You've just gotta tweak and adjust until you settle into something that feels good for your family. My husband and I have our routine worked out in the morning, and also after work, and so far it's working. We had one for when baby wasn't sleeping and adjusted when baby started sleeping, etc. It's all a balancing act and seems overwhelming, but you'll figure it out - I promise.

7. On Breastfeeding and Working
One other thing that I remember being hard to adjust was nursing vs pumping. I went from exclusively nursing (save for a couple of pump sessions each day to build up a stash) to basically exclusively pumping. When I first went back to work, I had the nanny try to not feed Liam a bottle right before I got home from work, so that I could nurse him when I got home. I'd also nurse him before bed. While that worked for awhile, we eventually stopped because it wasn't working with Liam's eating schedule.

Now, I nurse Liam for night feedings when he needs them and then in the mornings when he wakes up. Otherwise, he gets bottles while I'm gone, and then I feed him a bottle before bed. I chose to start doing this during his sleep regression so that we could know he was getting enough to eat and that hunger was not overly contributing to his night wakings. I pump about 4-5 times/day (3 at work plus once or twice in the evenings).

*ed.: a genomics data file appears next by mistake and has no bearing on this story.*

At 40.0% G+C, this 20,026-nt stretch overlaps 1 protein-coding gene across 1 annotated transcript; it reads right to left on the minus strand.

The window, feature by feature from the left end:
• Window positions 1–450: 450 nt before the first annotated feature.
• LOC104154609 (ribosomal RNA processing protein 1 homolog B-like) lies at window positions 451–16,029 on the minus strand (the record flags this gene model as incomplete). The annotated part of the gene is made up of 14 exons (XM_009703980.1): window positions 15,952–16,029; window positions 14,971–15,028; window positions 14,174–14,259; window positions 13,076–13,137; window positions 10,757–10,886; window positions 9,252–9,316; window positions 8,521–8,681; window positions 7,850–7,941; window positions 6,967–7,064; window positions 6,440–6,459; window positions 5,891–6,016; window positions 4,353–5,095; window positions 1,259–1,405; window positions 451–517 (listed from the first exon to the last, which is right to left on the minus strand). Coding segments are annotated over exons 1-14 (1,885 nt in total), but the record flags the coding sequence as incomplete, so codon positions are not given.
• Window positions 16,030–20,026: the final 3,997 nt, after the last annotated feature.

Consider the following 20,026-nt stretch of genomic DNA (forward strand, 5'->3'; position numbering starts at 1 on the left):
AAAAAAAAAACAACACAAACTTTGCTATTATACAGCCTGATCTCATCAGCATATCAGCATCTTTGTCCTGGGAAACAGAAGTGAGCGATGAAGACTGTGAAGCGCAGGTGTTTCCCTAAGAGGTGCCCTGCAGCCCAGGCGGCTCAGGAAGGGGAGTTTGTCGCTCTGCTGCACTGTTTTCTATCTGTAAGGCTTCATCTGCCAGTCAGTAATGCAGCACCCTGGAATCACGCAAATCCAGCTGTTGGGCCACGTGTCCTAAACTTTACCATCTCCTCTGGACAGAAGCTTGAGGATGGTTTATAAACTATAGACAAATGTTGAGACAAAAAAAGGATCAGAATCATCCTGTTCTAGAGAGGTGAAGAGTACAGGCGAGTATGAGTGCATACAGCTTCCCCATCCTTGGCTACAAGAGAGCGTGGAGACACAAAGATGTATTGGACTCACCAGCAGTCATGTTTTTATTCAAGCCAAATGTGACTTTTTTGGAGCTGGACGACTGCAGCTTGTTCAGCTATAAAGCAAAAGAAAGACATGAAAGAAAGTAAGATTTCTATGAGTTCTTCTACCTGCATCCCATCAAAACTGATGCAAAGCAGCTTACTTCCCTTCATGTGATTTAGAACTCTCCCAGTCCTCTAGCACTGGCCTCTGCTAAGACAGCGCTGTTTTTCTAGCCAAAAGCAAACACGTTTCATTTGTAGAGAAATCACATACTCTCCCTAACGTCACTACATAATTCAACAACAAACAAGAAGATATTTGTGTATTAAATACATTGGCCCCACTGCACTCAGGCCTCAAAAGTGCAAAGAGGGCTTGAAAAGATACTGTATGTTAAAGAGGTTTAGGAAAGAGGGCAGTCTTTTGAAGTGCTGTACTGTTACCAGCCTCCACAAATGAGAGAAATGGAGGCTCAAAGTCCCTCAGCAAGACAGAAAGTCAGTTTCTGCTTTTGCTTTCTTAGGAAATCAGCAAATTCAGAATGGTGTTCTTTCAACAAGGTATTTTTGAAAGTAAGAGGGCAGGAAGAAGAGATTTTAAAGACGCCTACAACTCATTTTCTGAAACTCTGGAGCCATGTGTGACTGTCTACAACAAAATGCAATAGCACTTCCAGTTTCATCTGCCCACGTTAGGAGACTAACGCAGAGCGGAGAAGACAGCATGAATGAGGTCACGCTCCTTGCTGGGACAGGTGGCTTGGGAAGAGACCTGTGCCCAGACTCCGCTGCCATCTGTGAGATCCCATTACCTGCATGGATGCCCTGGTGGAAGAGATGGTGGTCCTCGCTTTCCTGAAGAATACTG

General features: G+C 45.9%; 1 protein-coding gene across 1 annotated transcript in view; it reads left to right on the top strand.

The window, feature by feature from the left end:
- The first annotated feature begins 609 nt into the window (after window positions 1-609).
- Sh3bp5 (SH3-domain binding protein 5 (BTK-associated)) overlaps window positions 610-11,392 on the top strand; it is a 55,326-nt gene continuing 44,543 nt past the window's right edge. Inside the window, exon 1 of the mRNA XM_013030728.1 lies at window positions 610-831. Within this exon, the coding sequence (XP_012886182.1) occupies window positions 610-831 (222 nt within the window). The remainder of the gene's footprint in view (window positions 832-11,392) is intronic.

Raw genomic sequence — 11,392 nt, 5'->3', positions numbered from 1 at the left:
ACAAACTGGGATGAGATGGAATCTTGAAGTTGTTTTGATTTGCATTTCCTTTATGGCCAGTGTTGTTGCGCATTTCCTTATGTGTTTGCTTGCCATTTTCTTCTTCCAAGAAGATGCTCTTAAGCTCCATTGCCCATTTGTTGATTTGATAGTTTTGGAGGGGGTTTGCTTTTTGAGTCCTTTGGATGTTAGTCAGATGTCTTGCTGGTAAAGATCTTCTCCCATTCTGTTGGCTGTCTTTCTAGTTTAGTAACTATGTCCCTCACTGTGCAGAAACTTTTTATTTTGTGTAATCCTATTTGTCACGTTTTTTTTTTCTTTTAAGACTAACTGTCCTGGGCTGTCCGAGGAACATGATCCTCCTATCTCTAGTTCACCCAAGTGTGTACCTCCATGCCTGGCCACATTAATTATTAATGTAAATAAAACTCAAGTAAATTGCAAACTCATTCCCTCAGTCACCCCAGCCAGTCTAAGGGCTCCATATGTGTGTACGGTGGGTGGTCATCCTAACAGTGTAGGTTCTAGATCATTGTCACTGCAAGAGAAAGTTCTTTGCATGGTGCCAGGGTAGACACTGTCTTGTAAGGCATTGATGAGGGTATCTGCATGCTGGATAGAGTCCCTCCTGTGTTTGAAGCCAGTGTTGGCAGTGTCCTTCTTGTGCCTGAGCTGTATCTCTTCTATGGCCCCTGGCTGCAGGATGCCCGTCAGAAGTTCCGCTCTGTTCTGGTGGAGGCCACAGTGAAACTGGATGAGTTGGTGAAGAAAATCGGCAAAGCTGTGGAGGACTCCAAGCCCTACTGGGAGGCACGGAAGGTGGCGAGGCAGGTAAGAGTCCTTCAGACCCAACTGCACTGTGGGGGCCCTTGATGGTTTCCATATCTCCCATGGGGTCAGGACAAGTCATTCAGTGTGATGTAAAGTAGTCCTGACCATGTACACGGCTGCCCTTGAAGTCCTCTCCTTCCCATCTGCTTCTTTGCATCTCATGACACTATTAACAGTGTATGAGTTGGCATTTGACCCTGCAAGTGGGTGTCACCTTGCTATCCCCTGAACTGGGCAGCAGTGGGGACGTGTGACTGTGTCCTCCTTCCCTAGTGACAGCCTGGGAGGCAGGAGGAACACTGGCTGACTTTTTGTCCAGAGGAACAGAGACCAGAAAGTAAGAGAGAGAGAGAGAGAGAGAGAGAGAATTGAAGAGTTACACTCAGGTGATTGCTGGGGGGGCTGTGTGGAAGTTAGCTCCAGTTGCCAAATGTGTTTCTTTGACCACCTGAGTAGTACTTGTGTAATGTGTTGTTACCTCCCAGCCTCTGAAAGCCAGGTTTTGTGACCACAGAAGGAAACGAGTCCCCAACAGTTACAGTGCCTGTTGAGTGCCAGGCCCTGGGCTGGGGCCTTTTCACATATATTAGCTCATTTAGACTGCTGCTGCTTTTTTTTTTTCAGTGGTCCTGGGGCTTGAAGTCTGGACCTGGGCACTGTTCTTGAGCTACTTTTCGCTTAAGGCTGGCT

Also with this, if you pump while on maternity leave, you can start to stash some milk to have for when you go back. Your body might need time to adjust to making enough for baby while you are gone, and if you're ever having off days with supply, you can turn to the freezer!

Going back to work is not easy, but we've all gotta do what we've gotta do. And the one thing I like to keep in mind is something a co-worker told me when I returned. 

She said that although it's so hard leaving them when they are so young, they honestly don't remember if you were there or not. She said now that her kids are more grown (5 and older), NOW is the time she is pulling back from work and wanting to stay home more because that is the time when your kids remember if you came to soccer game or show-and-tell at school.

No matter how hard your first day back is, it will get easier. I promise promise. YOU GOT THIS!

Any other working mamas have tips for going back to work?